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3.5 10
by Bharati Mukherjee

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When Jasmine is suddenly widowed at seventeen, she seems fated to a life of quiet isolation in the small Indian village where she was born. But the force of Jasmine's desires propels her explosively into a larger, more dangerous, and ultimately more life-giving world. In just a few years, Jasmine becomes Jane Ripplemeyer, happily pregnant by a middle-aged Iowa banker


When Jasmine is suddenly widowed at seventeen, she seems fated to a life of quiet isolation in the small Indian village where she was born. But the force of Jasmine's desires propels her explosively into a larger, more dangerous, and ultimately more life-giving world. In just a few years, Jasmine becomes Jane Ripplemeyer, happily pregnant by a middle-aged Iowa banker and the adoptive mother of a Vietnamese refugee. Jasmine's metamorphosis, with its shocking upheavals and its slow evolutionary steps, illuminates the making of an American mind; but even more powerfully, her story depicts the shifting contours of an America being transformed by her and others like her -- our new neighbors, friends, and lovers. In Jasmine, Bharati Mukherjee has created a heroine as exotic and unexpected as the many worlds in which she lives. "Rich…one of the most suggestive novels we have about what it is to become an American." -- The New York Times Book Review

Editorial Reviews

Publishers Weekly - Publisher's Weekly
Married at 14 and widowed by nationalist-religious violence, but guided by a keen and resolute will, Jasmine leaves India for the U.S., where brutality once again invades her life as she marries and adopts a son. Observing that ``through Jasmine's eyes we see a different America than most of us will ever encounter,'' PW termed this a ``richly atmospheric, beautifully controlled novel.'' Author tour. (Feb.)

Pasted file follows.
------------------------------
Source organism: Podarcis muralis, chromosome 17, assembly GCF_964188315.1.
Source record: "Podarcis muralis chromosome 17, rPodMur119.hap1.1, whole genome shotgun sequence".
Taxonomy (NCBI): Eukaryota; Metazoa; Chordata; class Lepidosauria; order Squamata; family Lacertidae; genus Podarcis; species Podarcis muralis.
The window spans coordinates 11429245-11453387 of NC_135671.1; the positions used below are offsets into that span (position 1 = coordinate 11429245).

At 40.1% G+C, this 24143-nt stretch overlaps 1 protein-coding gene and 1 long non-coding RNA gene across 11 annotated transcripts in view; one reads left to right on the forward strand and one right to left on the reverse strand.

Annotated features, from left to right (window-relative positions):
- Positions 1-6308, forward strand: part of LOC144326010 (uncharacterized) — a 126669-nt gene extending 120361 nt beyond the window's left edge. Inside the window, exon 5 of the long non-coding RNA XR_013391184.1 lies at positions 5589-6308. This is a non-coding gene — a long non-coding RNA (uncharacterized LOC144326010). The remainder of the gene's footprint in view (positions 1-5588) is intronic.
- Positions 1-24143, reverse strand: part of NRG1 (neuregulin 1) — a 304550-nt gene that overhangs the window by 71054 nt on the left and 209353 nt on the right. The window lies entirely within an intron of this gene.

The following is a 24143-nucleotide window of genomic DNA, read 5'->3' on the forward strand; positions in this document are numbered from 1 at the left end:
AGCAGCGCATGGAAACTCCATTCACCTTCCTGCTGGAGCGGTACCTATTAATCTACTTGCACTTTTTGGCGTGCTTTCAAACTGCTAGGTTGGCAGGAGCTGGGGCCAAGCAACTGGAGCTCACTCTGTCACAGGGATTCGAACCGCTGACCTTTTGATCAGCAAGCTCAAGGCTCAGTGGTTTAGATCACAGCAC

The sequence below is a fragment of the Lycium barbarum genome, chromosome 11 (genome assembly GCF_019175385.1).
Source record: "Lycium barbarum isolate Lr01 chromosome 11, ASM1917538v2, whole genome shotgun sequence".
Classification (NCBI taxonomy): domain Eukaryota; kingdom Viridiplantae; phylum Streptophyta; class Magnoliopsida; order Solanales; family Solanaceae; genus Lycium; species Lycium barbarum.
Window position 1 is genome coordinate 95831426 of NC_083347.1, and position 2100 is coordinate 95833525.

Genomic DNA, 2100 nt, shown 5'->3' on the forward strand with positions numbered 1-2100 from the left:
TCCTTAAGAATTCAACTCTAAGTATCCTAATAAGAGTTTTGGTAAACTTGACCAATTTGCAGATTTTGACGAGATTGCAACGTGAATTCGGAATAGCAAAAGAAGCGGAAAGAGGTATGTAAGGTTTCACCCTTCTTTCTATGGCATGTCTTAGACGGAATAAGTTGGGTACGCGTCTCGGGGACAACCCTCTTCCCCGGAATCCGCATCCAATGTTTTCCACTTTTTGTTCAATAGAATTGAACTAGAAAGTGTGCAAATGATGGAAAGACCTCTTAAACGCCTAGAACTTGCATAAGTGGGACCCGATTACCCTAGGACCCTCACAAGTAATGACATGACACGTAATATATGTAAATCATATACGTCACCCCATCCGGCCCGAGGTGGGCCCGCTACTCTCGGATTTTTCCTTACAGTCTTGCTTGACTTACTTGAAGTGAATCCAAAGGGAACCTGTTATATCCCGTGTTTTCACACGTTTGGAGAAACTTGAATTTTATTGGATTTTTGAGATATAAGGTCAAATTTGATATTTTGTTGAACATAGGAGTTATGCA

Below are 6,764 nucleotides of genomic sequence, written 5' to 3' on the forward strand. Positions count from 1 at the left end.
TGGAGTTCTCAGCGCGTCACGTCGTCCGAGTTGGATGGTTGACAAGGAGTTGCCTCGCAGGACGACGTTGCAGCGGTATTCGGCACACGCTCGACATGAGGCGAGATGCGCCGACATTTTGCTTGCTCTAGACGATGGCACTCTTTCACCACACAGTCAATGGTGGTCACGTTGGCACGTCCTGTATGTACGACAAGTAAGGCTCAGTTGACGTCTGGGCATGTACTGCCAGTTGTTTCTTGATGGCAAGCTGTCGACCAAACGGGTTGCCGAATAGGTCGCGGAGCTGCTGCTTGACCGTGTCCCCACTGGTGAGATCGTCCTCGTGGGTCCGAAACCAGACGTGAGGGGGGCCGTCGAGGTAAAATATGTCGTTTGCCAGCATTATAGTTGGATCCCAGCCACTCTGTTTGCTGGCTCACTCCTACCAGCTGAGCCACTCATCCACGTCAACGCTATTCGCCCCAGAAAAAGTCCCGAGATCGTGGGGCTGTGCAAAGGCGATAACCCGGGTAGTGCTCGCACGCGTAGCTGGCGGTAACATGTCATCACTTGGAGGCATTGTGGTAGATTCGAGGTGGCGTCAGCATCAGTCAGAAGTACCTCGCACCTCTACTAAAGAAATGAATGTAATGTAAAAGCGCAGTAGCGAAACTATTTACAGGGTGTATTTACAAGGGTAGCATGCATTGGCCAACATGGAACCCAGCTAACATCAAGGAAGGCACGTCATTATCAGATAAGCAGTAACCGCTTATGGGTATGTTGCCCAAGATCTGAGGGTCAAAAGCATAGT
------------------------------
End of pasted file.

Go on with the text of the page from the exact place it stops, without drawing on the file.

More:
Library Journal
This novel relates both the odyssey and the metamorphosis of a young immigrant from rural India. Her story is often shocking: the violence of the rape that greets her on her first night in America is certainly no greater than that of the crazed Sikh extremists who made her a widow at age 17 in India. Yet neither the character nor her story is held back by this violence. Along the way Jaze acquires three children, including Du, a Vietnamese boy who like herself is an immigrant. Finally, still only in her early twenties, Jaze takes off to pursue her own version of the American dream. The novel has a delicious humor and sexiness that make it a treat to read. The author is this year's winner of the National Book Critics Circle fiction award for The Middleman and Other Stories ( LJ 6/1/88).-- Mary Margaret Benson, Linfield Coll. Lib., McMinnville, Ore.

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Grove/Atlantic, Inc.
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What People are Saying About This

Alice Walker
This is a novel of great importance to any contemporary insight into ourselves as Americans in the midst of enormous social, political, and personal changes.

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Jasmine 3.5 out of 5 based on 0 ratings. 10 reviews.
Guest More than 1 year ago
When Jasmine is suddenly widowed at the age of seventeen she is fated to a 'life of quiet isolation' in the village where she grew up. But Jasmine does not conform to Indian social norms. When she cuts herself and gets a star-like scar the fortune-teller attributes this to fate Jasmine turnes it into a third-eye in which she can see another world. Jasmine indeed travels to other planes through relationships, immigration to the United States, and as a result she transforms into a new brand of woman not found in 'feudal' Hasnapur. The book is a telling of many lives 'Jyoti, Jasmine, Jase, and finally Jane' so the structure is chaotic, shifting it voice and setting to correspond with Jasmine's metamorphosis. If patience prevails the reader will be rewarded with 'one of the most suggestive novels about what it means to become an American.' The New York Times hits the mark because Jasmine clearly describes the immigrant experience, defines what it means to overcome... to suffer, to struggle, and through many lives and trials ultimately to triumph. Jasmine rules her own destiny, until finally she obtains her own 'karma' in life: the discovery of her most complicated identity, and the realization of her inmost desires.